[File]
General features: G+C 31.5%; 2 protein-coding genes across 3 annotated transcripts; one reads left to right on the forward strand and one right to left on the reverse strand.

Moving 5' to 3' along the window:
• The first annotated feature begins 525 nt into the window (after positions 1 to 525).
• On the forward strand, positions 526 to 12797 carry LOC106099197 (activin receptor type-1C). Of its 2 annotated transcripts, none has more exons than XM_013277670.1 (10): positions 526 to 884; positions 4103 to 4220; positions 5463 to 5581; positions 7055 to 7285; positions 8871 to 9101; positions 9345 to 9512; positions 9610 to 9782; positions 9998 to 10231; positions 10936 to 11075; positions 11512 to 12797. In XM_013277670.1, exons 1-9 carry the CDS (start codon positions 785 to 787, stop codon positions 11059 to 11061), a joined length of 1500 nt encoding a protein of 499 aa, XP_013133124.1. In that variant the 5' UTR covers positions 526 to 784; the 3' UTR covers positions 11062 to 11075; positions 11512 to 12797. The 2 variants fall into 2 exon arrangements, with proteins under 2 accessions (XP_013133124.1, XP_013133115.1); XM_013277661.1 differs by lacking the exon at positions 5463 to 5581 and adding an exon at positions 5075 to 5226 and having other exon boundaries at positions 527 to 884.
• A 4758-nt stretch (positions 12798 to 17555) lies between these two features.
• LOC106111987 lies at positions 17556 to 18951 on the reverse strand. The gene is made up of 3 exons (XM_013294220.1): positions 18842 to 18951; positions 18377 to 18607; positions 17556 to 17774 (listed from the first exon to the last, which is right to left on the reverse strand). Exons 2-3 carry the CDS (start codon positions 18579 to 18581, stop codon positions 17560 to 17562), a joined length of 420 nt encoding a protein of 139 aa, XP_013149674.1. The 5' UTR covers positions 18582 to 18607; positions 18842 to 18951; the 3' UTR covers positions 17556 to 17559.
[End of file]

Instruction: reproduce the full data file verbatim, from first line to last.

General features: G+C 31.5%; 2 protein-coding genes across 3 annotated transcripts; one reads left to right on the forward strand and one right to left on the reverse strand.

Moving 5' to 3' along the window:
• The first annotated feature begins 525 nt into the window (after positions 1 to 525).
• On the forward strand, positions 526 to 12797 carry LOC106099197 (activin receptor type-1C). Of its 2 annotated transcripts, none has more exons than XM_013277670.1 (10): positions 526 to 884; positions 4103 to 4220; positions 5463 to 5581; positions 7055 to 7285; positions 8871 to 9101; positions 9345 to 9512; positions 9610 to 9782; positions 9998 to 10231; positions 10936 to 11075; positions 11512 to 12797. In XM_013277670.1, exons 1-9 carry the CDS (start codon positions 785 to 787, stop codon positions 11059 to 11061), a joined length of 1500 nt encoding a protein of 499 aa, XP_013133124.1. In that variant the 5' UTR covers positions 526 to 784; the 3' UTR covers positions 11062 to 11075; positions 11512 to 12797. The 2 variants fall into 2 exon arrangements, with proteins under 2 accessions (XP_013133124.1, XP_013133115.1); XM_013277661.1 differs by lacking the exon at positions 5463 to 5581 and adding an exon at positions 5075 to 5226 and having other exon boundaries at positions 527 to 884.
• A 4758-nt stretch (positions 12798 to 17555) lies between these two features.
• LOC106111987 lies at positions 17556 to 18951 on the reverse strand. The gene is made up of 3 exons (XM_013294220.1): positions 18842 to 18951; positions 18377 to 18607; positions 17556 to 17774 (listed from the first exon to the last, which is right to left on the reverse strand). Exons 2-3 carry the CDS (start codon positions 18579 to 18581, stop codon positions 17560 to 17562), a joined length of 420 nt encoding a protein of 139 aa, XP_013149674.1. The 5' UTR covers positions 18582 to 18607; positions 18842 to 18951; the 3' UTR covers positions 17556 to 17559.